People can usually recount the music that they first loved. There is usually a song or a work or a genre that unexpectedly stopped them in their tracks, became the object of fascination, and transformed their thinking or behavior, staking out new directions for listening, selfhood, and social interaction. (In fact, it's the subject of a new call for papers over at the IASPM-US blog). Of course, as we tried to show in the My Music Project, first-loved music music doesn't always have to be in the form of a single work or follow the prescriptions of genre. Often, the musical experiences that end up changing our lives when we are young are the result of both random discoveries and careful choices, a complex accumulation of encounters that reflects our developing needs and personalities. Each of us is constantly building "idioculture" of sound that declares who we are and who we want to be.
For those lucky enough to have grown up in a rich musical context--shaped by access to a supportive teacher, a decent radio market, a wide-ranging parental record collection, or a city supporting diverse music scenes--one's musicality can develop in especially interesting ways. Such is the case with Will Hermes, a senior critic for Rolling Stone editor and NPR contributor, who, in Love Goes to Buildings on Fire, describes an amazing time of transition in New York City's musical history between 1973 and 1977, a time when he was lucky enough to participate, however tangentially. While the book's organization--episodic paragraphs covering diverse music scenes of New York, year by year in five chapters--might seem only slightly more engaging than researching the Village Voice concert calendar, Hermes transforms that mundane chronological framework with commentary that is detailed, self-deprecating, and touchingly enthusiastic. He's admirably both a critic and a fan in this history, and without getting into the whole "aca-fan" ("crit-fan"?) thing, it works.
Avant garde jazz, latin jazz, fusion, salsa, minimalism, electronic music, disco, rock, proto-punk, hip hop--it all gets equal attention in each year, allowing us to see the same musicians as they develop their different art forms over time and also enabling us to map their chance encounters and deeper interactions. Hermes' carefully constructs our awareness of historical simultaneity by juxtaposing on the page performances, recording sessions, block parties, underground dances, acid trips, bar fights, and burgeoning partnerships happening the same night in separate neighborhoods and boroughs, or even down the street from one another. Hermes did not experience himself everything he writes about (he was 14 years of age in 1975 and not exactly of clubbing age), but even an adult with all the money and time in the world could not have done so. Instead, he presents New York's changing musical life with an wide-enough scope (what he calls "panoramic, telescopic, superhero vision") to best account for the historical transformations underway in the city. We learn of Hermes buying records at The Music Box on Union Turnpike in Queens, seeing the Ramones at Hammerheads bar on Long Island, failing to get into Studio 54, and adopting Peter Frampton-style hair to get girls. But we also learn about the "First Latin Soulrock Fiesta" at Yankee Stadium in 1973; the legendary fight between The Dictators' Dick Manitoba and transvestite singer Wayne County at CBGBs in 1975; the financial struggles of Philip Glass and Robert Wilson as they prepared a production of Einstein on the Beach. We see a young The result feels personal but shared; it's a kind of collective becoming-a-fan story, noting a moment when many different people, unknown to each other in a huge, damaged, and unpredictable metropolis, used music as a means for cultivating new meaning and negotiating their survival. For more on the book, go to the book's multimedia blog.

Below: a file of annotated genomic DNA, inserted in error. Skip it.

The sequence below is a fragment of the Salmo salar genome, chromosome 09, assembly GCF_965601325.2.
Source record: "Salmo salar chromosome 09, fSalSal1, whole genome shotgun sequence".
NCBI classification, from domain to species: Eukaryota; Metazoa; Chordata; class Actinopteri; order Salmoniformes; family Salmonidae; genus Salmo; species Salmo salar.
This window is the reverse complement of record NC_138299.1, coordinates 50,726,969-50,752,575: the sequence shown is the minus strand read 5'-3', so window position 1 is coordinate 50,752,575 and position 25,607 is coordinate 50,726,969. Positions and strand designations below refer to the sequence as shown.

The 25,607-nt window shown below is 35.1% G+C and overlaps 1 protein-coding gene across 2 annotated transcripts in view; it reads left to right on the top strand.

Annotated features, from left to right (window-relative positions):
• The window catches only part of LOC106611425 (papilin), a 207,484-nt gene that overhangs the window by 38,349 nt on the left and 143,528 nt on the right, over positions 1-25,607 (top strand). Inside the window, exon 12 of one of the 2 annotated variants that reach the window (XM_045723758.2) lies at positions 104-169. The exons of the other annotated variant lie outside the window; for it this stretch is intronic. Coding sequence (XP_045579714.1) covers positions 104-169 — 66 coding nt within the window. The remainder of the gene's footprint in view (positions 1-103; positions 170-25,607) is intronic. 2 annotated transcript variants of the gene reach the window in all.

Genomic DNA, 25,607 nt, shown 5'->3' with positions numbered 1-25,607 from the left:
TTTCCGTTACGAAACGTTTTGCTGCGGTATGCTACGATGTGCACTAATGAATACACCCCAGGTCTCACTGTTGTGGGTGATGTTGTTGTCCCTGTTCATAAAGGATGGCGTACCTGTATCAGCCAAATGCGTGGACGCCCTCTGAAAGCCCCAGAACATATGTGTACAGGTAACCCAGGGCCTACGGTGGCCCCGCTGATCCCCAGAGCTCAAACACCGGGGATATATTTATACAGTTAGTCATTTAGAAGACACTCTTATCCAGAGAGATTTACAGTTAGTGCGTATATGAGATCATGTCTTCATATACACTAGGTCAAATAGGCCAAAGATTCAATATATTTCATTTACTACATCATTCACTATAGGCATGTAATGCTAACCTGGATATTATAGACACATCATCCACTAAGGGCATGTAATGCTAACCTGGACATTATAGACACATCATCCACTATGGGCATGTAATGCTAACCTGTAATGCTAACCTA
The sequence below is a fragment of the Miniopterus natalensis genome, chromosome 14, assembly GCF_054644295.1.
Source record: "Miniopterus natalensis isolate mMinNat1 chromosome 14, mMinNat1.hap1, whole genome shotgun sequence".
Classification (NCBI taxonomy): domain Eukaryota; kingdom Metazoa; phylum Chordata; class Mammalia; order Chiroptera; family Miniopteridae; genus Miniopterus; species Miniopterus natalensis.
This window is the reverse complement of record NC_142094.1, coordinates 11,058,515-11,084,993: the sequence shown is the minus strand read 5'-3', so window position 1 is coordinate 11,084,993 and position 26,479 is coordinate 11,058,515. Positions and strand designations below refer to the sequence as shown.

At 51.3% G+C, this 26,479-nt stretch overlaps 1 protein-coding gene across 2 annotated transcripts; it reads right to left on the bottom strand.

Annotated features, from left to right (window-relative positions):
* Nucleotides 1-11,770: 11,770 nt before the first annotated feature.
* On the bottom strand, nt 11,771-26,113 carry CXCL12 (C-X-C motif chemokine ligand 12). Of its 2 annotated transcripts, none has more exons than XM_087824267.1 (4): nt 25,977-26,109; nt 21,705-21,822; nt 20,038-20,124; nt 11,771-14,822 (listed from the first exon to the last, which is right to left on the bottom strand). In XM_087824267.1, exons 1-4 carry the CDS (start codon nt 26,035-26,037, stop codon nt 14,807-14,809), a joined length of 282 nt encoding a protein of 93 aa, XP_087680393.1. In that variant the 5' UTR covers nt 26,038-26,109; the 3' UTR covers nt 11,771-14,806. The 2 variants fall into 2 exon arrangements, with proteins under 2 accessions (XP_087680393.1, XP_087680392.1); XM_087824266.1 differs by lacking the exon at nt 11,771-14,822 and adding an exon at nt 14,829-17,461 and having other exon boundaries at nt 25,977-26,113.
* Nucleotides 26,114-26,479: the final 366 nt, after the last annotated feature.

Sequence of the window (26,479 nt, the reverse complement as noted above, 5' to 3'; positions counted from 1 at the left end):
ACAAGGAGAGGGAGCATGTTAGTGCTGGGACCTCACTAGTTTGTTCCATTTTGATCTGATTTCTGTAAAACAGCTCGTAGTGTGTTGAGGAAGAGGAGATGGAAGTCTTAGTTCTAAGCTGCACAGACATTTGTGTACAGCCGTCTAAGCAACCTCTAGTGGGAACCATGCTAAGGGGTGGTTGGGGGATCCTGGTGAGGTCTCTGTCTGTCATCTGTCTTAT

That brings me to a quick mention of another book I just finished, appropriately, right after Loves Goes to Buildings: Patti Smith's Just Kids. It is a surprisingly touching and poetic memoir, describing her early years in New York City with then-struggling artist Robert Mapplethorpe. As with Keith Richards' Life, I was struck by how much the act of listening to records meant to Smith. She and Mapplethorpe barely had enough money for food most of the time, but throughout the book, their few cherished records seem to provide them the inspiration to go on:
We didn't have the money to go to concerts or movies or to buy new records, but we played the ones we had over and over. We listened to my Madame Butterfly as sung by Eleanor Steber. A Love Supreme. Between the Buttons. Joan Baez and Blonde on Blonde. Robert introduced me to his favorites--Vanilla Fudge, Tim Buckley, Tim Hardin--and his History of Motown provided the backdrop for our nights of communal joy (45).
That's a collection Hermes--and perhaps many other New Yorkers--would understand.